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Incredible Victory: The Battle of Midway (Classics of War) Paperback – March 17, 1998


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Product Details

  • Series: Classics of War
  • Paperback: 352 pages
  • Publisher: Burford Books (March 17, 1998)
  • Language: English
  • ISBN-10: 1580800599
  • ISBN-13: 978-1580800594
  • Product Dimensions: 5.7 x 0.9 x 8.4 inches
  • Shipping Weight: 1 pounds
  • Average Customer Review: 4.7 out of 5 stars  See all reviews (117 customer reviews)
  • Amazon Best Sellers Rank: #930,618 in Books (See Top 100 in Books)

Editorial Reviews

From the Publisher

With an extraordinary paperback selling track record of 230,000 copies sold, this is the definitive and compelling account of the Allied battle and victory at Midway in June 1942. --This text refers to an out of print or unavailable edition of this title.

More About the Author

Walter Lord's A Night to Remember is a minute-by-minute account of the Titanic's final hours. Lord wrote 12 books, honing an eye-witness approach to history whether it was Japan's attack on Pearl Harbor (Day of Infamy) or the defense of the Alamo (A Time to Stand) or the Battle of Midway (Incredible Victory). In The Way It Was, he tells his own story, about his life and books.

Customer Reviews

4.7 out of 5 stars
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Enjoyed reading the book tremendously.
E. I. Lentz Jr.
Like all of Mr. Lord's books, a quality account,well researched and well written.
Patrick J. Riordan
I have read this book at least two dozen times over the past 30 years.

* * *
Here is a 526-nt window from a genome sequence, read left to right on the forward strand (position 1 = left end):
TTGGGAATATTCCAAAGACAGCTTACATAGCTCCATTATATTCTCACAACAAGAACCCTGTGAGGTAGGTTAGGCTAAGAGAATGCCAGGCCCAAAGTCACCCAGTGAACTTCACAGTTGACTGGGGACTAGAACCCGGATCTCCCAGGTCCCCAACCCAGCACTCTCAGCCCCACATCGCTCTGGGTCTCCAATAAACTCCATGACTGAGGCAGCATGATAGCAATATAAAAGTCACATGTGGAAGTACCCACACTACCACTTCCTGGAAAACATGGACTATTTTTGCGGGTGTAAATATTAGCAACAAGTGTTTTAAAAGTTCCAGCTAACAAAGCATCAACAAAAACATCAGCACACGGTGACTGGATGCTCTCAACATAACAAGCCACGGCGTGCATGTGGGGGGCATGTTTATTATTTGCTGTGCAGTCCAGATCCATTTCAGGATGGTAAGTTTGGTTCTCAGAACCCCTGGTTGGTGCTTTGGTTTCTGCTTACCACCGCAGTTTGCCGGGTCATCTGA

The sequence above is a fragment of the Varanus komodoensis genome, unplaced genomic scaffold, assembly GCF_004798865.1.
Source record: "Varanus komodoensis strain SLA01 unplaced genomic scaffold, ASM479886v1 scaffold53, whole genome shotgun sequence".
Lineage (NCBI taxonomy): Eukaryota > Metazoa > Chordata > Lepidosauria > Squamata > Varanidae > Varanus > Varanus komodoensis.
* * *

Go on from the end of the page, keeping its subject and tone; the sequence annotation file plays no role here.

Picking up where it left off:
Silence Dogood

Most Helpful Customer Reviews

50 of 51 people found the following review helpful By Brad4d VINE VOICE on August 26, 2002
Format: Paperback
Wow! Although the outcome of this battle is a given, I cannot remember a more thrilling, edge-of-the-seat read than this one. Truth is indeed more exciting than fiction, or at least it can be when the right author relates the tale. Mr Lord has shown us just how contingent and unpredictable history can be -- although nearly everything we threw at the japanese was shrugged off by the emperor's men, when we finally succeeded, it was a magnificent triumph that no one would believe if it had happened in a story. Lord's book is well-documented and he tells us a few new things about this battle -- for instance, although we had supposedly cracked the japanese code, it was more like a few bits of information rather than the entire plan.
I'd recommend it highly, but only if you have a good heart and a tolerance for intensity.
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26 of 26 people found the following review helpful By timary@netwurx.net on February 2, 1999